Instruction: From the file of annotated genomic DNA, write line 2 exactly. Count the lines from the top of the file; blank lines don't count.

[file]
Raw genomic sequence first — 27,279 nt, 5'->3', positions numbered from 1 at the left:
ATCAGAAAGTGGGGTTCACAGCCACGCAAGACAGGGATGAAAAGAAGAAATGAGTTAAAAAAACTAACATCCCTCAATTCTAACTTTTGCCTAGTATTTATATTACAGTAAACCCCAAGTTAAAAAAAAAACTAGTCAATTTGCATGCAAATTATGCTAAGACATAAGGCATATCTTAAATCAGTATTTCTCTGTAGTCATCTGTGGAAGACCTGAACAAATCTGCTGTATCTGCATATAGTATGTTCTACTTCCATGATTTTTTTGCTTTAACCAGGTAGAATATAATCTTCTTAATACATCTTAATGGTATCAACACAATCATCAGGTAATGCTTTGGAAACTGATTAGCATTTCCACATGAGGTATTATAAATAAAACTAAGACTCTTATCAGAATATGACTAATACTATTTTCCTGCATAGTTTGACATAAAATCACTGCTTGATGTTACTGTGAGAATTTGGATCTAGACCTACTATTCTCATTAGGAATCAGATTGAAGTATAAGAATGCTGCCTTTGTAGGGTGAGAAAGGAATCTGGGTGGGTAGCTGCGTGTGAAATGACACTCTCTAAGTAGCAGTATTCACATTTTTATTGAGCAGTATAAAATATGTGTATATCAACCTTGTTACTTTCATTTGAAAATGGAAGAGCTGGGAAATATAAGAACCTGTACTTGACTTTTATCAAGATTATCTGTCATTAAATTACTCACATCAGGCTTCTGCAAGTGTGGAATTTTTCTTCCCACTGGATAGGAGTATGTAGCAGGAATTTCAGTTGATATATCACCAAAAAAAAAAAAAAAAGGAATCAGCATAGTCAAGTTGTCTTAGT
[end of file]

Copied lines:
ATCAGAAAGTGGGGTTCACAGCCACGCAAGACAGGGATGAAAAGAAGAAATGAGTTAAAAAAACTAACATCCCTCAATTCTAACTTTTGCCTAGTATTTATATTACAGTAAACCCCAAGTTAAAAAAAAAACTAGTCAATTTGCATGCAAATTATGCTAAGACATAAGGCATATCTTAAATCAGTATTTCTCTGTAGTCATCTGTGGAAGACCTGAACAAATCTGCTGTATCTGCATATAGTATGTTCTACTTCCATGATTTTTTTGCTTTAACCAGGTAGAATATAATCTTCTTAATACATCTTAATGGTATCAACACAATCATCAGGTAATGCTTTGGAAACTGATTAGCATTTCCACATGAGGTATTATAAATAAAACTAAGACTCTTATCAGAATATGACTAATACTATTTTCCTGCATAGTTTGACATAAAATCACTGCTTGATGTTACTGTGAGAATTTGGATCTAGACCTACTATTCTCATTAGGAATCAGATTGAAGTATAAGAATGCTGCCTTTGTAGGGTGAGAAAGGAATCTGGGTGGGTAGCTGCGTGTGAAATGACACTCTCTAAGTAGCAGTATTCACATTTTTATTGAGCAGTATAAAATATGTGTATATCAACCTTGTTACTTTCATTTGAAAATGGAAGAGCTGGGAAATATAAGAACCTGTACTTGACTTTTATCAAGATTATCTGTCATTAAATTACTCACATCAGGCTTCTGCAAGTGTGGAATTTTTCTTCCCACTGGATAGGAGTATGTAGCAGGAATTTCAGTTGATATATCACCAAAAAAAAAAAAAAAAGGAATCAGCATAGTCAAGTTGTCTTAGT